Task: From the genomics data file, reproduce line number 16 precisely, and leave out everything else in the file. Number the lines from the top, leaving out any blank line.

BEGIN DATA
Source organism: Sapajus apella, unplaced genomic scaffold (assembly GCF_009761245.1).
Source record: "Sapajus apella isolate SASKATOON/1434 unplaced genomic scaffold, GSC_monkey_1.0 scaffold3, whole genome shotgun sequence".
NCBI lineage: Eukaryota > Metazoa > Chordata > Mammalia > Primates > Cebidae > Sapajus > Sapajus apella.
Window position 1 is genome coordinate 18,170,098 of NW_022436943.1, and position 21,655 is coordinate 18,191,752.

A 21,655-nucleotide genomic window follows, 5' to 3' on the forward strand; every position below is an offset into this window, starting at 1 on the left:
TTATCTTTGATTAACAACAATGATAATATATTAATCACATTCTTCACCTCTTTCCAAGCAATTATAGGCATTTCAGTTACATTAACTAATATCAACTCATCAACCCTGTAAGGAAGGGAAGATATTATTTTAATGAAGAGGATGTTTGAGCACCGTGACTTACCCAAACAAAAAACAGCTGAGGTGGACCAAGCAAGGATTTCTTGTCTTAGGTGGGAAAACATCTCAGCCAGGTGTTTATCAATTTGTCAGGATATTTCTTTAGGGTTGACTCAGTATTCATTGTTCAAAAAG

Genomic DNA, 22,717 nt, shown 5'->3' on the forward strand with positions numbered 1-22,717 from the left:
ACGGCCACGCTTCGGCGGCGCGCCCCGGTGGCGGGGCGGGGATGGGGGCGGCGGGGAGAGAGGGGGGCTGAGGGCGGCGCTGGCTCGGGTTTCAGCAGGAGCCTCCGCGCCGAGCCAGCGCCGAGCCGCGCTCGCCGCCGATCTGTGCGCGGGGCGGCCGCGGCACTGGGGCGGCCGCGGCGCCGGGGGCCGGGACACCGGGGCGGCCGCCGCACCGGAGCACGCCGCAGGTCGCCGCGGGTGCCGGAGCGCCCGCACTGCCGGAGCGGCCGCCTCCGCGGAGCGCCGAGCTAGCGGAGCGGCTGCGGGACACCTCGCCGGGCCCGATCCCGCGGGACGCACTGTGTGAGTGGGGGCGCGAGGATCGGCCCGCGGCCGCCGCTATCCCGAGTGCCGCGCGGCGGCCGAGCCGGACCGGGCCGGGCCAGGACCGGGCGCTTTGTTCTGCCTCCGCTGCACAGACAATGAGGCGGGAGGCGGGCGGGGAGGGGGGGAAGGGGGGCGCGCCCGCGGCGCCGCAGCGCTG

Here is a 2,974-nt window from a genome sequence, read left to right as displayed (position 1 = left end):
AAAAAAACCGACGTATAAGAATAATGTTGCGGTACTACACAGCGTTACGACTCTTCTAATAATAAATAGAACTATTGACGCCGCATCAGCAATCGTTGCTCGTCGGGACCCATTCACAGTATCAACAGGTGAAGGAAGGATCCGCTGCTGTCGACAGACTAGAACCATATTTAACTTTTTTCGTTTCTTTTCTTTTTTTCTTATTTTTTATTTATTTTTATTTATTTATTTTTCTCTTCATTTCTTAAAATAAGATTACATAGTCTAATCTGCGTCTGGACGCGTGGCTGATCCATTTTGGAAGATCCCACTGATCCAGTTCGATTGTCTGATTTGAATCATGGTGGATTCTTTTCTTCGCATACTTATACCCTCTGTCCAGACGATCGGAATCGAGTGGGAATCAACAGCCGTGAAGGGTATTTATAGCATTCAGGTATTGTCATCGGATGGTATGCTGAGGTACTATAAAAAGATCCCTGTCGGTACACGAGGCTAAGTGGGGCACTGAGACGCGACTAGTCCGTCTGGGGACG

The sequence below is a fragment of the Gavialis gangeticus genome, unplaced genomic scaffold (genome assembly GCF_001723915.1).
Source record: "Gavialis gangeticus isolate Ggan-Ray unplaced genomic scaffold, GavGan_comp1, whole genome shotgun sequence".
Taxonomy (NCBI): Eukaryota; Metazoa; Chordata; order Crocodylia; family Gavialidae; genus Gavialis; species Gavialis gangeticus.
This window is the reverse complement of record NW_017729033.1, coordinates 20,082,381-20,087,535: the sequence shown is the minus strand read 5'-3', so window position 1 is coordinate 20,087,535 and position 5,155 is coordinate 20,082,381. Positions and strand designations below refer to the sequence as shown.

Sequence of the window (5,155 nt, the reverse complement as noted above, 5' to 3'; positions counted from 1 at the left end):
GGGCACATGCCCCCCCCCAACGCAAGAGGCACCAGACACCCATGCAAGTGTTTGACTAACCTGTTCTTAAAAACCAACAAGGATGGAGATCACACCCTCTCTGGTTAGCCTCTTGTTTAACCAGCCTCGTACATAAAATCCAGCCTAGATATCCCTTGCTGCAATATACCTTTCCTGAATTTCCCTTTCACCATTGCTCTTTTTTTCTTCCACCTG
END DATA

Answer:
GGGCACATGCCCCCCCCCAACGCAAGAGGCACCAGACACCCATGCAAGTGTTTGACTAACCTGTTCTTAAAAACCAACAAGGATGGAGATCACACCCTCTCTGGTTAGCCTCTTGTTTAACCAGCCTCGTACATAAAATCCAGCCTAGATATCCCTTGCTGCAATATACCTTTCCTGAATTTCCCTTTCACCATTGCTCTTTTTTTCTTCCACCTG